The Department of Homeland Security (DHS) Science and Technology Directorate (S&T) announced today that LocusLabs, Inc. of Oakland, California has received $119,100 to develop wayfinding technology as part of the Silicon Valley Innovation Program (SVIP).
LocusLabs received their award under the Real Time, Intelligent Traveler Wayfinding for the Federal Inspection Stations and Aviation Environment (Wayfinding) solicitation which seeks solutions to enhance the customs process for Customs and Border Protection (CBP) ports of entry.
The proposed solution is LocusMaps, an interactive navigation tool that would allow for bi-directional communication, meaning users can receive information from CBP on how to better navigate the customs process while airports receive information allowing them to identify and analyze bottlenecks.
“Enabling communication between travelers and CBP is an important feature in intelligent wayfinding,” said Arun Vemury, an S&T Borders and Maritime Program Manager. “Current wayfinding methods are typically a multitude of static signs directing travelers to queues. It can be difficult for some travelers to know which queue is right for them. Bi-directional communication would allow CBP to tailor instructions to better inform and serve travelers and to provide a more streamlined process.”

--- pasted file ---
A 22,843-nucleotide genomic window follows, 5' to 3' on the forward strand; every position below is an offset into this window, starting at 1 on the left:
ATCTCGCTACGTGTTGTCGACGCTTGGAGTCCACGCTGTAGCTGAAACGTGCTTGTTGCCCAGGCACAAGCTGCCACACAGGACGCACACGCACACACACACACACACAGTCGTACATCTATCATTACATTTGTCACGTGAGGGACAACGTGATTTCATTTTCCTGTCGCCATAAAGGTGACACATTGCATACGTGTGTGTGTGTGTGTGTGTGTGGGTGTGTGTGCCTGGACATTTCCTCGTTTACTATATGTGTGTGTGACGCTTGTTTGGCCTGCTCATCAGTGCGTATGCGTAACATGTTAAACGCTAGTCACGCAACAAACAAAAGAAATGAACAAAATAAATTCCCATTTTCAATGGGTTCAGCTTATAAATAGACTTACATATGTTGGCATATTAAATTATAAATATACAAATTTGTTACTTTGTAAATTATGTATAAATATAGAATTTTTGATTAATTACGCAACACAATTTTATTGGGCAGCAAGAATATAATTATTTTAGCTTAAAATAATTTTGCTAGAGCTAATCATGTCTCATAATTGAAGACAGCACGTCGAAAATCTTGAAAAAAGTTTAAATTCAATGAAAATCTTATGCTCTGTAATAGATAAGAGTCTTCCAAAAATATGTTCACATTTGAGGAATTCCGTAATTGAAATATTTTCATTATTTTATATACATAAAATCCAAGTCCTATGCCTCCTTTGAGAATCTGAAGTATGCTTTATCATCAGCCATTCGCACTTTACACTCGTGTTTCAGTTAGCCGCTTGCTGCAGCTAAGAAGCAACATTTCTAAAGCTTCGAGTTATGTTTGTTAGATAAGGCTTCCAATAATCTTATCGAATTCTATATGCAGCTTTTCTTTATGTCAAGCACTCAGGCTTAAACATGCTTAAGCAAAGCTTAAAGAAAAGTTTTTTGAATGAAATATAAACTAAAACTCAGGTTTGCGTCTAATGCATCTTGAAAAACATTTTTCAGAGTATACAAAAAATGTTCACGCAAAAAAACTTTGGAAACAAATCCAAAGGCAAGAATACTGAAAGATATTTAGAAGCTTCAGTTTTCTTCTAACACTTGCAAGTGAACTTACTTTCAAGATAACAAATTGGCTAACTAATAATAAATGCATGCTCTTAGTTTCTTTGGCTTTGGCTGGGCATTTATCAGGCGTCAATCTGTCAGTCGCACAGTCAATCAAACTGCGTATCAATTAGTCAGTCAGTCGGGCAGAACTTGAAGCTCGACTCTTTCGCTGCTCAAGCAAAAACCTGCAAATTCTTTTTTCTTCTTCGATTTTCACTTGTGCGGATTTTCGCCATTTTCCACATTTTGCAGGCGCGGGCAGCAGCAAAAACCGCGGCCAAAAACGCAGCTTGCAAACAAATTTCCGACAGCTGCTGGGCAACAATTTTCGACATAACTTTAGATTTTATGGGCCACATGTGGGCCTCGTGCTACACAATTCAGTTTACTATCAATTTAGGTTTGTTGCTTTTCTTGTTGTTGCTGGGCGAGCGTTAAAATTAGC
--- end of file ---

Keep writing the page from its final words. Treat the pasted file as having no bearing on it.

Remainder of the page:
LocusMaps will consist of a map and push notifications delivered directly to passenger phones via an opt-in mobile app. The map will include navigation guidance in addition to other points of interest within an airport, such as restaurants, stores or lounges. The product can be customized with contextual data, such as airline information about a passenger’s booking, preferred language and Trusted Traveler status.
“We are excited to see LocusLabs join our portfolio of Wayfinding companies,” said Melissa Ho, Managing Director of SVIP. “In this first phase of SVIP, LocusLabs will provide a proof of concept for its technologies to subject matter experts in DHS S&T and CBP. It has joined a rigorous program that could make its product more viable for DHS’s use-cases.”
Companies participating in the SVIP are eligible for up to $800,000 in non-dilutive funding to adapt commercial technologies for homeland security use cases.